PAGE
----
Influenza is an effective trigger for other diseases. It can cause a wide range of complications, including pneumonia (lung infection), bacterial co-infection, ear infections, inflammation of the heart (myocarditis), brain (encephalitis) or muscle (myositis, rhabdomyolysis) tissues, multi-organ failure, worsening of asthma, diabetes and heart disease.Because people with asthma have sensitive airways, the flu can cause further inflammation of the airways and lungs, provoke an asthma attack or worsen symptoms. In patients with diabetes, the flu interferes with glucose management, putting people, especially those with type 1 diabetes, at an increased risk of diabetic coma. The flu can trigger a heart attack in patients with heart disease and up to half of unexpected influenza deaths are due to heart disease.

Cancer patients and people with HIV/AIDS, who have compromised immune systems, are at a greater risk of developing serious flu-related complications, which can result in death. The World Health Organization (WHO) estimates that influenza epidemics result in about 250,000 to 500,000 deaths yearly. This is a conservative estimate because deaths due to pneumonia, stroke or diabetes that were actually triggered by the flu are not recorded as flu deaths.

Flu-conomics: the economics of influenza
Influenza costs are classified as direct costs (treatment fees, hospital charges), or indirect costs (work absenteeism, decreased performance, premature death). Influenza infection is stressful for the sick and for those taking care of the sick individual. The socio-economic impact of influenza is difficult to quantify but, for older individuals, flu infection is associated with a decline in major physical functions. According to the US Centers for Disease Control and Prevention, the flu costs more than $87 billion annually. Flu outbreaks can mean lost sales opportunities, reduced workforces, backlogged tasks, customer service issues, or all the above.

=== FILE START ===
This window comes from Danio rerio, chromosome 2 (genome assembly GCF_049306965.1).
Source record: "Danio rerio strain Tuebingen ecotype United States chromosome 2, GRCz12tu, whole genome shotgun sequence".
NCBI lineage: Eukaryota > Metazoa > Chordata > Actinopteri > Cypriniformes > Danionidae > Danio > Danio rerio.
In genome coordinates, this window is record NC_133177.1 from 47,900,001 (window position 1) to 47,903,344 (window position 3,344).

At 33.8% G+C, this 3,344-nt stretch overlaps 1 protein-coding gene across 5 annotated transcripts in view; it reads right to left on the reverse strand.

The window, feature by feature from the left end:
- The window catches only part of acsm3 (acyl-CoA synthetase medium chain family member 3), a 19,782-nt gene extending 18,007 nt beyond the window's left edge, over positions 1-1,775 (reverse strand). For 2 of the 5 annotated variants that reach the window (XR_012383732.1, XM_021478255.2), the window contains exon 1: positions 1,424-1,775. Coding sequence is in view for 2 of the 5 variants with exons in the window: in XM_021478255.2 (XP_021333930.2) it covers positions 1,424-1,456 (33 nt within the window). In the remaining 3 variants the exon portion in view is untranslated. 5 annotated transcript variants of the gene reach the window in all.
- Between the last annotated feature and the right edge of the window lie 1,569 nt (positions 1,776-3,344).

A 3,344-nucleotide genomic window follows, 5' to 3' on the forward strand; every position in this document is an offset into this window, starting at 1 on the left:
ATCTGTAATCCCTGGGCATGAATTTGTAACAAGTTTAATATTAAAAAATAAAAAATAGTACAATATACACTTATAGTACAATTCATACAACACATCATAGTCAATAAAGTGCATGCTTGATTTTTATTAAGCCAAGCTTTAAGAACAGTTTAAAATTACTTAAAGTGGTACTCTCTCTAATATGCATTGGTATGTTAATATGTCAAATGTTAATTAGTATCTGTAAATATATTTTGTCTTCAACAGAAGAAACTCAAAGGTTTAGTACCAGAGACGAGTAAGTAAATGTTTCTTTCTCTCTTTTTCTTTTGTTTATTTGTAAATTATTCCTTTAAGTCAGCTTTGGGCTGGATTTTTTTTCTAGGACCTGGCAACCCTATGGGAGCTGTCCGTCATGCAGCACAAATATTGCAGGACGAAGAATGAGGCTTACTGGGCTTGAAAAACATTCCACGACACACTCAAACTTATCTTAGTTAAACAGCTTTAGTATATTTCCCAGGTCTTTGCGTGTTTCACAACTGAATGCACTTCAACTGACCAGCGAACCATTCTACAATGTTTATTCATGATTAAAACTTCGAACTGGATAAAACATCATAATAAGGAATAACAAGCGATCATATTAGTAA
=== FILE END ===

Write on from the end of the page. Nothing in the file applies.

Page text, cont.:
In the US, 65% of the estimated annual economic burden, equivalent to $5.8 billion, in health-care costs and lost productivity resulted directly from influenza. In the UK, sick leave costs employers a total of £29 billion annually. In Australia this year, the flu epidemic was estimated to have cost $47.8 million in lost productivity in the month of August alone.

There is some good news: good health habits like washing hands and covering the mouth and nose when coughing or sneezing can help stop the spread of the flu. But getting an annual flu shot is the single best way to protect people from the flu.

Melvin Sanicas, MD MSc FRSPH
Dr Melvin Sanicas is a vaccinologist and public health physician with over 10 years international experience in drug and vaccine development, regulatory affairs, and drug safety. He was a Global Health Fellow and Program Officer at the Bill & Melinda Gates Foundation where he launched the Collaboration for TB Vaccine Discovery and managed a portfolio of over US$ 20M of research and capability building projects in Europe, US, and Africa. Dr Sanicas is a partner at the Brighton Collaboration, a Fellow of the Royal Society of Tropical Medicine and Hygiene, and a Fellow of the Royal Society for Public Health.